"At first I didn't know it was such a famous gym," explained Kim, probably echoing the sentiments of many. "But when I started training, I realized this place was crawling with really good talent. When I first arrived, it was really awkward because I was the only Korean there, but [Yoshihiro] Akiyama went out of his way to help me settle in."

Kim was introduced to the premier gym through some string pulling by cloak-and-dagger figure Hidekazu Morooka, president of CMA -- a powerhouse Japanese management agency that also holds a local branch in Korea.

Back in 2006, CMA recruited Kim as part of an aggressive campaign to loot Korean prospects and bring them over to Japan. CMA has shown a propensity for culling strong talent, and any fighter associated with the CMA name is worth banking on, including Seung Hwan Bang, who recently claimed the Deep lightweight belt.

In Japan, Kim tore through Deep's welterweight division and earned a shot at the title by rendering champion Hidehiko Hasegawa (Pictures) unconscious in a non-title affair. The ensuing rematch, for the title this time, was a disappointing one for Kim. Despite connecting well from the outside and landing successive takedowns, Hasegawa's wild, flailing punch rushes and submission attempts seemed to even up the judges' scorecards and the bout ended in a controversial draw.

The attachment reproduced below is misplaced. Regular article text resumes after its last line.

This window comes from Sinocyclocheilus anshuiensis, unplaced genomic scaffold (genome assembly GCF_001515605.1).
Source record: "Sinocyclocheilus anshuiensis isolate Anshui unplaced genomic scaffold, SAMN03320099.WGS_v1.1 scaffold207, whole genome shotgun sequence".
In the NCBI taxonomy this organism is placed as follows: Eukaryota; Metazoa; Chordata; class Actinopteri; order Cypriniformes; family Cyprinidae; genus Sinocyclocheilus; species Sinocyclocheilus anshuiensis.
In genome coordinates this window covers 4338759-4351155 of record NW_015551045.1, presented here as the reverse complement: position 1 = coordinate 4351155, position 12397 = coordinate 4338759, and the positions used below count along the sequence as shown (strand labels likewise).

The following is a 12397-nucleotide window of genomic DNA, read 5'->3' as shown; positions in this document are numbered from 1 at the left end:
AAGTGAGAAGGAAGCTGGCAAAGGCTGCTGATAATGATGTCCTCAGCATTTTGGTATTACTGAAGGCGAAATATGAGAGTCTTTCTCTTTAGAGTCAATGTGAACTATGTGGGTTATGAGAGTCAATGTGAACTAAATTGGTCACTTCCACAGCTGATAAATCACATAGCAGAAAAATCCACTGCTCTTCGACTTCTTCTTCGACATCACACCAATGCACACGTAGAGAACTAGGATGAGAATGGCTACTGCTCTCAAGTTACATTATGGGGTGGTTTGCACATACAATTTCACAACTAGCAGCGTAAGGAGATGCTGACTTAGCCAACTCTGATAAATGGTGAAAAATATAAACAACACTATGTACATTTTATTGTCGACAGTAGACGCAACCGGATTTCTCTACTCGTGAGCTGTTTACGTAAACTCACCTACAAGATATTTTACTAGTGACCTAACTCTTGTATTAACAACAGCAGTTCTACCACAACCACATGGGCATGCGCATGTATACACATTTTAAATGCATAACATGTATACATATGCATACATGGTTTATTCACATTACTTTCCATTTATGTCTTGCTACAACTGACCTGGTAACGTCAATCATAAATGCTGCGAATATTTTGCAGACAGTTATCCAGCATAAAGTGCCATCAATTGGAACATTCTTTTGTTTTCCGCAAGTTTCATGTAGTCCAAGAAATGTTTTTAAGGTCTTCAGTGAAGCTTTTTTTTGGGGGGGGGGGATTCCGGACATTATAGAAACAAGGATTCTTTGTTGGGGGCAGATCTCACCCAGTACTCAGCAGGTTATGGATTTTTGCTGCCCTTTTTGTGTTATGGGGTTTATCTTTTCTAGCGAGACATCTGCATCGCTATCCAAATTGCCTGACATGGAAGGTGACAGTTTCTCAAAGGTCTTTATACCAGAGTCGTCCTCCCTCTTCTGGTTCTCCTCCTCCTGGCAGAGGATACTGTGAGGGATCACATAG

"I really wanted the belt in the rematch with Hasegawa," Kim reflected. "When it was judged a draw, I felt really empty. At the time, I was very upset at the decision, but looking back I can at least understand why it happened with the home-court advantage and all."

The bout was a blessing in disguise. Kim's performance caught the eye of a UFC scout who initially approached Kim about signing with the WEC. Since the WEC is not televised in Korea, however, Kim and his management pushed for a contract with the UFC, which is on cable TV.